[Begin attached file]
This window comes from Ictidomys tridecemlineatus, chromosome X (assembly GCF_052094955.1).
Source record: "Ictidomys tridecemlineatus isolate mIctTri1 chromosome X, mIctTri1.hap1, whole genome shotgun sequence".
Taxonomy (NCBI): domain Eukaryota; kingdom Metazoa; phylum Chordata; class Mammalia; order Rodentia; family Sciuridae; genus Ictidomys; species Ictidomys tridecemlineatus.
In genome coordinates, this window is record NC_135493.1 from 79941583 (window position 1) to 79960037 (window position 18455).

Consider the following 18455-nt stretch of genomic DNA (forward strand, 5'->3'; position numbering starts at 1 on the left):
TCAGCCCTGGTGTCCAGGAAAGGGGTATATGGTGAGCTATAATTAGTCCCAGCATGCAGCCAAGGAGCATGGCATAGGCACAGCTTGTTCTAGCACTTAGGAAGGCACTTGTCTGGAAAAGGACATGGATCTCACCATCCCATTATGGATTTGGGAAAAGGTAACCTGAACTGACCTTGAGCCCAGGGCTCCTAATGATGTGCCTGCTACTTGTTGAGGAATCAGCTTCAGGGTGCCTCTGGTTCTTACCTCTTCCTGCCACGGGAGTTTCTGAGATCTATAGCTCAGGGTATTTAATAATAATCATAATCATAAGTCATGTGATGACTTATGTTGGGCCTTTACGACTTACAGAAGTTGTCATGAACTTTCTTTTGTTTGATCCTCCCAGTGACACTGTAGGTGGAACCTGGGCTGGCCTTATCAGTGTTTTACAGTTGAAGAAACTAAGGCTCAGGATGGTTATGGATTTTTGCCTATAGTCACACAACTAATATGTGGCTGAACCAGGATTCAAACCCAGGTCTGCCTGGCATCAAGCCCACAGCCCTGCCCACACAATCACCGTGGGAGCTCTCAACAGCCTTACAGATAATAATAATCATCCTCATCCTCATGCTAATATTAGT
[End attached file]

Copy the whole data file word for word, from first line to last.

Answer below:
This window comes from Ictidomys tridecemlineatus, chromosome X (assembly GCF_052094955.1).
Source record: "Ictidomys tridecemlineatus isolate mIctTri1 chromosome X, mIctTri1.hap1, whole genome shotgun sequence".
Taxonomy (NCBI): domain Eukaryota; kingdom Metazoa; phylum Chordata; class Mammalia; order Rodentia; family Sciuridae; genus Ictidomys; species Ictidomys tridecemlineatus.
In genome coordinates, this window is record NC_135493.1 from 79941583 (window position 1) to 79960037 (window position 18455).

Consider the following 18455-nt stretch of genomic DNA (forward strand, 5'->3'; position numbering starts at 1 on the left):
TCAGCCCTGGTGTCCAGGAAAGGGGTATATGGTGAGCTATAATTAGTCCCAGCATGCAGCCAAGGAGCATGGCATAGGCACAGCTTGTTCTAGCACTTAGGAAGGCACTTGTCTGGAAAAGGACATGGATCTCACCATCCCATTATGGATTTGGGAAAAGGTAACCTGAACTGACCTTGAGCCCAGGGCTCCTAATGATGTGCCTGCTACTTGTTGAGGAATCAGCTTCAGGGTGCCTCTGGTTCTTACCTCTTCCTGCCACGGGAGTTTCTGAGATCTATAGCTCAGGGTATTTAATAATAATCATAATCATAAGTCATGTGATGACTTATGTTGGGCCTTTACGACTTACAGAAGTTGTCATGAACTTTCTTTTGTTTGATCCTCCCAGTGACACTGTAGGTGGAACCTGGGCTGGCCTTATCAGTGTTTTACAGTTGAAGAAACTAAGGCTCAGGATGGTTATGGATTTTTGCCTATAGTCACACAACTAATATGTGGCTGAACCAGGATTCAAACCCAGGTCTGCCTGGCATCAAGCCCACAGCCCTGCCCACACAATCACCGTGGGAGCTCTCAACAGCCTTACAGATAATAATAATCATCCTCATCCTCATGCTAATATTAGT